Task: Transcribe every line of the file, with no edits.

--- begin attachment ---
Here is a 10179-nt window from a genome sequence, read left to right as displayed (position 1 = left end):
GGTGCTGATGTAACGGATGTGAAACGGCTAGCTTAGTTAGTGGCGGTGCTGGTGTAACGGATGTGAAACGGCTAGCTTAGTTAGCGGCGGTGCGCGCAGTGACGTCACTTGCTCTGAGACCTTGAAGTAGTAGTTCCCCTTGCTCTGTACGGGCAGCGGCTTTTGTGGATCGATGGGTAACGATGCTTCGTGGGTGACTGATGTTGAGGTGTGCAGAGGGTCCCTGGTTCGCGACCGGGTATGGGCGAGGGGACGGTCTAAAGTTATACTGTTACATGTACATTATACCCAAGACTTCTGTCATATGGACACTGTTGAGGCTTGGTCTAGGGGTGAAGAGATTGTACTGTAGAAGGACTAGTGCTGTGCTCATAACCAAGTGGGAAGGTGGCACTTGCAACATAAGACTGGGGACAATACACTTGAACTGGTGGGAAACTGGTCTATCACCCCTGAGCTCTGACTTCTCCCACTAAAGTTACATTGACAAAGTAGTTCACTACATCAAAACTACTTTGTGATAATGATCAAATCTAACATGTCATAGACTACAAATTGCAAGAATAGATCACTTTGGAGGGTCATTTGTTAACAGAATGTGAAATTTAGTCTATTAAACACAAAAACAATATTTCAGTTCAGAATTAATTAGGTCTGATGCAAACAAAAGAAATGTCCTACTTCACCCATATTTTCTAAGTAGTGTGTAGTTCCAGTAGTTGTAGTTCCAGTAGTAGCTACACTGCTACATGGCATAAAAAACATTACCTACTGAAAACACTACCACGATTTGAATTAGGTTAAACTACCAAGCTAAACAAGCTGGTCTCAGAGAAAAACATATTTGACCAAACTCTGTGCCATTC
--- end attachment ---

Here is a 10179-nt window from a genome sequence, read left to right as displayed (position 1 = left end):
GGTGCTGATGTAACGGATGTGAAACGGCTAGCTTAGTTAGTGGCGGTGCTGGTGTAACGGATGTGAAACGGCTAGCTTAGTTAGCGGCGGTGCGCGCAGTGACGTCACTTGCTCTGAGACCTTGAAGTAGTAGTTCCCCTTGCTCTGTACGGGCAGCGGCTTTTGTGGATCGATGGGTAACGATGCTTCGTGGGTGACTGATGTTGAGGTGTGCAGAGGGTCCCTGGTTCGCGACCGGGTATGGGCGAGGGGACGGTCTAAAGTTATACTGTTACATGTACATTATACCCAAGACTTCTGTCATATGGACACTGTTGAGGCTTGGTCTAGGGGTGAAGAGATTGTACTGTAGAAGGACTAGTGCTGTGCTCATAACCAAGTGGGAAGGTGGCACTTGCAACATAAGACTGGGGACAATACACTTGAACTGGTGGGAAACTGGTCTATCACCCCTGAGCTCTGACTTCTCCCACTAAAGTTACATTGACAAAGTAGTTCACTACATCAAAACTACTTTGTGATAATGATCAAATCTAACATGTCATAGACTACAAATTGCAAGAATAGATCACTTTGGAGGGTCATTTGTTAACAGAATGTGAAATTTAGTCTATTAAACACAAAAACAATATTTCAGTTCAGAATTAATTAGGTCTGATGCAAACAAAAGAAATGTCCTACTTCACCCATATTTTCTAAGTAGTGTGTAGTTCCAGTAGTTGTAGTTCCAGTAGTAGCTACACTGCTACATGGCATAAAAAACATTACCTACTGAAAACACTACCACGATTTGAATTAGGTTAAACTACCAAGCTAAACAAGCTGGTCTCAGAGAAAAACATATTTGACCAAACTCTGTGCCATTC